Tripartite agreement signed to promote nutrient management in Manitoba

The Canadian Fertilizer Institute will spend $150,000 over three years 
with the Manitoba government and KAP as its partners

Anew program promoting improved nutrient management among Manitoba farmers was launched last week by the Canadian Fertilizer Institute (CFI), the Manitoba government and the Keystone Agricultural Producers (KAP).

The three signed a 4R Nutrient stewardship memorandum of understanding Jan. 15 during Ag Days.

CFI will provide $150,000 over three years to fund the extension program, which will include online learning, workshops and demonstration plots, officials told reporters during a news conference.

Agronomists from Manitoba Agriculture, Food and Rural Initiatives will assist in training the trainers, said Agriculture Minister Ron Kostyshyn. KAP will encourage its members to participate and assure the practices being promoted are practical for farmers, Chorney said.

“We have a really unique level of co-operation between industry, farmers and government and I think this is how we’re really going to move things forward and make change really happen on farms here in Manitoba,” he said.

The four “Rs” of nutrient management are using the right source of fertilizer, at the right rate, right time and in the right place.

“The four principles help to ensure that nutrient run-off and other impacts are minimized,” Kostyshyn said.

Although not formally part of the agreement, Lake Friendly, a coalition of municipal leaders around the south basin of Lake Winnipeg, is supporting the initiative, said its executive director Colleen Sklar.

“I think when we stop pointing fingers and start working together that’s when we’re going to get the greatest impact (on reducing nutrients in water),” she said later in an interview. “To see an event where everyone is at the table I think is really important.”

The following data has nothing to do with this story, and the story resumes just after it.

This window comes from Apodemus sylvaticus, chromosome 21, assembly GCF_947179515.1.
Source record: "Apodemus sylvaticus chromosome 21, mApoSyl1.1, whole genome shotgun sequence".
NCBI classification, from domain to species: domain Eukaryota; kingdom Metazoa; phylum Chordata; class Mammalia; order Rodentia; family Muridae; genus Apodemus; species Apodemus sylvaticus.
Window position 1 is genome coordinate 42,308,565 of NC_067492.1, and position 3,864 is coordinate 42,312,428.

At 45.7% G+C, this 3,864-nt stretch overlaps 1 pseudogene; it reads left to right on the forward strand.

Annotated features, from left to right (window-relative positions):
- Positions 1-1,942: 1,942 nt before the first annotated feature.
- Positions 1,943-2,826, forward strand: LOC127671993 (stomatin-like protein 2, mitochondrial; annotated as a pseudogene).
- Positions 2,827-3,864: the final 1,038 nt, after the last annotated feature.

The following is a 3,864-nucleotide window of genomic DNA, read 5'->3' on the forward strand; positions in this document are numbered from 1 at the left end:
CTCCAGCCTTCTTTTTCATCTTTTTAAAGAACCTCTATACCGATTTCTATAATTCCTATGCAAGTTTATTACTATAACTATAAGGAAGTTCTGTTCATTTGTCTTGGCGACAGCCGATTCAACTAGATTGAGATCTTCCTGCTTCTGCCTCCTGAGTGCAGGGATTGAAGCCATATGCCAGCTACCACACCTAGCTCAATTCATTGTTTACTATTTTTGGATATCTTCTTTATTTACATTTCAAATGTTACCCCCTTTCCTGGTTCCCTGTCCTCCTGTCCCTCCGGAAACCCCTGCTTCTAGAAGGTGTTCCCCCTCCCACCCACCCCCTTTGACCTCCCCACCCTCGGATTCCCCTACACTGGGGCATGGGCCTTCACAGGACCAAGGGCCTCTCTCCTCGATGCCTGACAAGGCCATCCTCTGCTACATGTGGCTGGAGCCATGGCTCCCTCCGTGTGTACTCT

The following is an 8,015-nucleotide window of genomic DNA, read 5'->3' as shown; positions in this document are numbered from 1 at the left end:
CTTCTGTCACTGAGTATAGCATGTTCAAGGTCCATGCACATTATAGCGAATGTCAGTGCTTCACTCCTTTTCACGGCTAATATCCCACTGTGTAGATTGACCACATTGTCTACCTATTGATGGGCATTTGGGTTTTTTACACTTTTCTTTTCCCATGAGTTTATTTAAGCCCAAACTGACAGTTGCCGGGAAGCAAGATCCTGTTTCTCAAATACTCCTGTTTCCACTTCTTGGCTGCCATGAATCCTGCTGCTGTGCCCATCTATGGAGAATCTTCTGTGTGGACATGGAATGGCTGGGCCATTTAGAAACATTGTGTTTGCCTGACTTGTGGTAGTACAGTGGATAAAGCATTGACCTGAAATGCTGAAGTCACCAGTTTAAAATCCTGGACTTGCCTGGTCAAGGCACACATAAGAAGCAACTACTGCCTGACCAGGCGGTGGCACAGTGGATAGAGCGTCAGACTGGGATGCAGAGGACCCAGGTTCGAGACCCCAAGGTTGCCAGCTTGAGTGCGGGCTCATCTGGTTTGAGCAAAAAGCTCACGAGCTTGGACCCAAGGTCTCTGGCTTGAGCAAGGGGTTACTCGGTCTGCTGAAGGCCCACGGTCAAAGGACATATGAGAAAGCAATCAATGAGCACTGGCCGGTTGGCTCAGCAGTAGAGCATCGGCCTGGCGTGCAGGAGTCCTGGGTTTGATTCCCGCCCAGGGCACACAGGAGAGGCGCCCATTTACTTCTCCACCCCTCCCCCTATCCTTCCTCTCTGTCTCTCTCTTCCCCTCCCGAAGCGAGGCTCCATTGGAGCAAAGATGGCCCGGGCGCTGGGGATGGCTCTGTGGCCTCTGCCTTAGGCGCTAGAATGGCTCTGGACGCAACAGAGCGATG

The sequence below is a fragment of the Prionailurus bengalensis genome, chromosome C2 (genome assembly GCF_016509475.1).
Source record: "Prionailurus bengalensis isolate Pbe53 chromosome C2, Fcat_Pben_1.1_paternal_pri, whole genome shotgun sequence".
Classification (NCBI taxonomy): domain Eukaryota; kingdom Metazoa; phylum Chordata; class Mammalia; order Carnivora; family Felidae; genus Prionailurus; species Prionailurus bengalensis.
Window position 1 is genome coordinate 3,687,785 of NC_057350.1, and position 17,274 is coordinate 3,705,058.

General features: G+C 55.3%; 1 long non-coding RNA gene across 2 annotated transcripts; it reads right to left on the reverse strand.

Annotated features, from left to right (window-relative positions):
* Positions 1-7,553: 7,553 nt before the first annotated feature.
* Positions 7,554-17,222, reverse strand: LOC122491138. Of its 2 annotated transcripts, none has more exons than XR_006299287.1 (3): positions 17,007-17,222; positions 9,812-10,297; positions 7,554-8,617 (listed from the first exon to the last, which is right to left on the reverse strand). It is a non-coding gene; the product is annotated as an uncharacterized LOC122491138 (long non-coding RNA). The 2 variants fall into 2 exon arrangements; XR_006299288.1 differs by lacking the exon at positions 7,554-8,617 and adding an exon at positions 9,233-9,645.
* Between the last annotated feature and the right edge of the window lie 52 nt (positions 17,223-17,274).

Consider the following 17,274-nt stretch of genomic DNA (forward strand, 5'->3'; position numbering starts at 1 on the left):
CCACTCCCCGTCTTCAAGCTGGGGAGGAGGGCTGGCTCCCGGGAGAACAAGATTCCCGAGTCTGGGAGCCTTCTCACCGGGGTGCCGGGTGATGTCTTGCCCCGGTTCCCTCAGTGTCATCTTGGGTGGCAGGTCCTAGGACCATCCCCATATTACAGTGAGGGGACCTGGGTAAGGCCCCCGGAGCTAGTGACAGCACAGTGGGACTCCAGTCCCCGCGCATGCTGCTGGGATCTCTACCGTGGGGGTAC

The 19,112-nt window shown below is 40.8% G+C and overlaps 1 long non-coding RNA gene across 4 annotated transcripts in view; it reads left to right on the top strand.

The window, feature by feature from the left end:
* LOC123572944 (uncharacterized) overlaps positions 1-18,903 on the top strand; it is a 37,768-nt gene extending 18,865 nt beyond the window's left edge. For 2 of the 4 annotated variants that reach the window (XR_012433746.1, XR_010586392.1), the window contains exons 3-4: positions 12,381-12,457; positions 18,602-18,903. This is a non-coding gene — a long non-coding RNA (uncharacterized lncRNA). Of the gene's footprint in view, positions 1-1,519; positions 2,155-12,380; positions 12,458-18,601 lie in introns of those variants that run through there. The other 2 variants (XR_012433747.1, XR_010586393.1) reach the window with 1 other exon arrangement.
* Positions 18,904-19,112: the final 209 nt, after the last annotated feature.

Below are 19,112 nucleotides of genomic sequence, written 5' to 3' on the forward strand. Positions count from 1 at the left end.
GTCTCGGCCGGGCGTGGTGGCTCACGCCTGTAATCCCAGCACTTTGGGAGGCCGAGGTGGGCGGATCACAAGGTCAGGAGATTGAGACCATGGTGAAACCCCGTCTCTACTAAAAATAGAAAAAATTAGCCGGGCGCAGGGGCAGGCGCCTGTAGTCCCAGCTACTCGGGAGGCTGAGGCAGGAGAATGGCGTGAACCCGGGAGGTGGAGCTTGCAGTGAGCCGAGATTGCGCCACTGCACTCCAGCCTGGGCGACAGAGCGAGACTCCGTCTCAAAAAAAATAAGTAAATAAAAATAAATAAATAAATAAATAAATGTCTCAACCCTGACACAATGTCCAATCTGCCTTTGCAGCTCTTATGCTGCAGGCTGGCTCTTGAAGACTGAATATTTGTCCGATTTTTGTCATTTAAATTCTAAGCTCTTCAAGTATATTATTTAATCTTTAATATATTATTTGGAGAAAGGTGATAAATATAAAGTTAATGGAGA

Manitoba farmers are good stewards, but there are always ways to improve, said Chorney, who farms at East Selkirk. It doesn’t make economic sense for farmers to overapply fertilizer because it’s so expensive, he said.

“I want to use those dollars as efficiently as possible and be a good steward of the environment,” Chorney said.

Through the 4R system farmers can reduce their fertilizer costs, boost yields, sequester carbon in the soil and help improve water quality, said Lindsay Kaspick of Koch Fertilizer Canada ULC and CFI director.

“Our goal for this partnership is to communicate to farmers the benefits of the 4Rs and to increase the number of farmers who use these best management practices,” he said.

Manitoba is the first western province to sign on to the program, which CFI hopes will eventually be implemented across Canada, he said.

Phosphorus levels are rising in Lake Winnipeg and are coming from rural and urban areas. Farmland flooding, which farmers have little or no control over, is another contributor, but there are ways to mitigate the impact such as rehabilitating marshes, creating buffer strips and holding flood water back, Sklar said.

“We believe everybody has a role in protecting our waters,” she said.

About the author


Allan Dawson

Allan Dawson is a reporter with the Manitoba Co-operator based near Miami, Man. Covering agriculture since 1980, Dawson has spent most of his career with the Co-operator except for several years with Farmers’ Independent Weekly and before that a Morden-Winkler area radio station.



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